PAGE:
Police & Courts

Testimony starts in retrial of Quincy man charged in 2015 shooting death

By Herald-Whig
Posted: Jan. 15, 2020 9:30 pm Updated: Jan. 16, 2020 9:05 am

QUINCY — Testimony in the Steven E. Gavin retrial started out nearly identical to the first trial in February 2019 that ended in a mistrial after the jury became deadlocked.

Gavin faces four counts of first-degree murder and one count of armed robbery in Carlous Wires' death.

Vivian Wires, Carlous Wires' wife, testified Wednesday in Adams County Circuit Court that on Nov. 23, 2015, she heard the front door of their home at 706 N. Fourth being "forcefully opened" followed by heavy footsteps and then two gunshots.

Vivian Wires said that she went to the top of the stairs of their home noticing a "cap gun smell" in the air. She initially believed that her husband was using a BB gun to shoot at cats that have been getting in the trash at their home. She said she went downstairs and walked out the front door and walked to the corner of Fourth and College calling for her husband.

Upon re-entering their home, she testified that she found her husband in the living room, thinking he was sleeping or passed out after drinking. After realizing her husband was dead, she thought he might have committed suicide.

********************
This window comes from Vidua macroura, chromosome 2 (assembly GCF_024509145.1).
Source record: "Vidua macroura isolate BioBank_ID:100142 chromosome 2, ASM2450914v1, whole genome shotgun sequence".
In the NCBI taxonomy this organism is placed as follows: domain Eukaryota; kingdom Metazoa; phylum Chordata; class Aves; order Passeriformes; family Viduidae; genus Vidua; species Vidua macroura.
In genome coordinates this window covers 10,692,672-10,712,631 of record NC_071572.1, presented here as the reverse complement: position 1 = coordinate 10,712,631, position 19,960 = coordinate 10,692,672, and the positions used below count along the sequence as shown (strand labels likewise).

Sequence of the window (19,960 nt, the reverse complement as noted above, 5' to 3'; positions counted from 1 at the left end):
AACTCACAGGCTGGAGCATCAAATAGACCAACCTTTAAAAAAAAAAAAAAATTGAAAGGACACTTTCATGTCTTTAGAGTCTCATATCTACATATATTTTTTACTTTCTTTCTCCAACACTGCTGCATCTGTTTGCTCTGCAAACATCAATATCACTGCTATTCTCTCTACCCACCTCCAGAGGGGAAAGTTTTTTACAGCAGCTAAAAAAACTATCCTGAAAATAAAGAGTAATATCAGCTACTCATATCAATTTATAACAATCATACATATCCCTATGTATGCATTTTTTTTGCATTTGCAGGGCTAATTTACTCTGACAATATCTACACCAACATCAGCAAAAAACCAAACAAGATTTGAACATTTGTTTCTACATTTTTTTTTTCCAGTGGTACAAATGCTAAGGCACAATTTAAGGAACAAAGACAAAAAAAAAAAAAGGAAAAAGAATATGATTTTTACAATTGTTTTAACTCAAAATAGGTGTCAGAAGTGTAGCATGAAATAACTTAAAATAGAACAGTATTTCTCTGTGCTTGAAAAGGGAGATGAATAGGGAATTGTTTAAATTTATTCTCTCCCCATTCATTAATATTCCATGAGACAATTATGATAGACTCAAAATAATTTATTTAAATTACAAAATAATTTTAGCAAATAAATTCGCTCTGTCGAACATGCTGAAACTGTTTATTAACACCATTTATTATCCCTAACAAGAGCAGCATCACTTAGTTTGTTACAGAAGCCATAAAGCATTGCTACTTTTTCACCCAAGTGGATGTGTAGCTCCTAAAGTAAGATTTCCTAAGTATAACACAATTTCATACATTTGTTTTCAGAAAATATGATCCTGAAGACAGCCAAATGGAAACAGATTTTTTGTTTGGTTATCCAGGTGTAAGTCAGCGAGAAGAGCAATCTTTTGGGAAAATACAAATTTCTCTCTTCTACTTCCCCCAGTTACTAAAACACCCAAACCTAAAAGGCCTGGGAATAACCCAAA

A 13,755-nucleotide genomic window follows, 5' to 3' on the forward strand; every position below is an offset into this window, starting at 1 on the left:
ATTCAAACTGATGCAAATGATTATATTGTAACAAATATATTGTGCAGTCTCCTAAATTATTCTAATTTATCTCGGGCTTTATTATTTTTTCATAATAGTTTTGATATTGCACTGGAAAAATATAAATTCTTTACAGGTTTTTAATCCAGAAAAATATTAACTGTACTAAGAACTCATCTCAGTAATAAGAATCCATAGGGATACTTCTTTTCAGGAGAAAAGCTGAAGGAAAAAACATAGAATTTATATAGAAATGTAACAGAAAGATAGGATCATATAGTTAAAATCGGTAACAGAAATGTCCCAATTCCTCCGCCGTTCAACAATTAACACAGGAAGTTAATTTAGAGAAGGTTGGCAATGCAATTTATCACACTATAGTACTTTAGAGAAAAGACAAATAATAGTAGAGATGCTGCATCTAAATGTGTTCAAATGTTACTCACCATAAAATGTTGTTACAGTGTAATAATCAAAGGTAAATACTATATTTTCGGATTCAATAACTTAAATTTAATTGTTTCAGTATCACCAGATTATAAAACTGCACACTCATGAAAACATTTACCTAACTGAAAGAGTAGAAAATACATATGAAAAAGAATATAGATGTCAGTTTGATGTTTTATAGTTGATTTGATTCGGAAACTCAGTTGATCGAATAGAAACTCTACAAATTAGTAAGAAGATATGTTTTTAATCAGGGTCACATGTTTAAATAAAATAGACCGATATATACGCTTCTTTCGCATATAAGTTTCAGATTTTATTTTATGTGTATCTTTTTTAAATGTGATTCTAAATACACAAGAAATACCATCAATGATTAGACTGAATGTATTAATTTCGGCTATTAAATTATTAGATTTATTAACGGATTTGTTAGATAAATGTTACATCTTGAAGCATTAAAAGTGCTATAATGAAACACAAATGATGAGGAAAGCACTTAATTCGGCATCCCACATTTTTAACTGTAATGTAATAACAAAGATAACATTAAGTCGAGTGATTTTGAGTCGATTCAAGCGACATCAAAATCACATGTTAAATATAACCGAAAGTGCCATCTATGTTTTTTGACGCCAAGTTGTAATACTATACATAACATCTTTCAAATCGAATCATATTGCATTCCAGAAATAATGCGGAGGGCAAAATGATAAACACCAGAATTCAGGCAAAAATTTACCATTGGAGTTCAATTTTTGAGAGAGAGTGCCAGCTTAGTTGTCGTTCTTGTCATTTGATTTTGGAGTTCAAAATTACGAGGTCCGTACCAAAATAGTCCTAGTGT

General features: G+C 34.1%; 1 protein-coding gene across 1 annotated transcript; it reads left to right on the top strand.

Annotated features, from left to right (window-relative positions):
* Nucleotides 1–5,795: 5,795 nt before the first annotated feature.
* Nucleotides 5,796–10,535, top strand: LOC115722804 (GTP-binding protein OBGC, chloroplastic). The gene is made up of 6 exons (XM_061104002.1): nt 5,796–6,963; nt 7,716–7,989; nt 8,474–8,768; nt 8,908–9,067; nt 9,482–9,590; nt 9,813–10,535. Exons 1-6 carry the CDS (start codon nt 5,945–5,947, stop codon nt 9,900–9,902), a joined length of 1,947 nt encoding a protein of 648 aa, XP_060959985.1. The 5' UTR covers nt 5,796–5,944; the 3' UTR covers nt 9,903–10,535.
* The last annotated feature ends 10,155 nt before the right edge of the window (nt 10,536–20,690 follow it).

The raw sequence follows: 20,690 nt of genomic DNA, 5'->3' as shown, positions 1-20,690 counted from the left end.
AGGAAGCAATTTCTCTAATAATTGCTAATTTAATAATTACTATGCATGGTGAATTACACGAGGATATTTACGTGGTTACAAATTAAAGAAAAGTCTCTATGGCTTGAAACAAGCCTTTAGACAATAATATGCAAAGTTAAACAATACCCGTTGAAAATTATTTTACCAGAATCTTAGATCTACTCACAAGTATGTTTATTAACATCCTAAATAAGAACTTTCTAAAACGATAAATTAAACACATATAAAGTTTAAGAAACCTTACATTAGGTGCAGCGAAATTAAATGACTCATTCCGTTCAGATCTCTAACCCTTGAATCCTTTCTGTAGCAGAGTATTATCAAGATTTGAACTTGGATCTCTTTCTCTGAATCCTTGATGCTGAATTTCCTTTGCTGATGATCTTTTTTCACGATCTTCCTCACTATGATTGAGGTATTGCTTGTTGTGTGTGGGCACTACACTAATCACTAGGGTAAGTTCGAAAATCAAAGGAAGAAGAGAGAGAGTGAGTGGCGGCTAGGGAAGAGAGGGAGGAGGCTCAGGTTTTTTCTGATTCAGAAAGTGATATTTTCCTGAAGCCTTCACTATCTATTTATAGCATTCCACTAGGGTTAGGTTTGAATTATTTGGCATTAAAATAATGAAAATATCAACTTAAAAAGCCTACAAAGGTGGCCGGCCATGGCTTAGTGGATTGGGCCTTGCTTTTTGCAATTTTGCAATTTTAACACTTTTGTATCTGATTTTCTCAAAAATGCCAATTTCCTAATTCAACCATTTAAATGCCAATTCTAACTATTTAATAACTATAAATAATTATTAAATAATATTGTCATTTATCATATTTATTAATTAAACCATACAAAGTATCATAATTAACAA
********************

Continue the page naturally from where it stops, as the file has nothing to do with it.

Vivian Wires said that she had been angry at her husband that day after he "made a pass at someone" the day before. She said she wasn't speaking to him that evening, but he came upstairs into their bedroom, telling her he knew she was mad, but he was going to take her Black Friday shopping. She testified that he threw some money at her, which she said she threw on the bed.

She testified that she went downstairs later and saw a bottle of whiskey and a bag of marijuana on the table, at which point she told him to get the marijuana out of her house.

She also said that after calling 911, she threw the bag of marijuana into a neighbor's yard because she was scared.

Josh Jones, lead trial attorney for the Adams County state's attorney's office, asked Vivian Wires whether she had anything to do with her husband's death.

"Positively, absolutely nothing," she replied.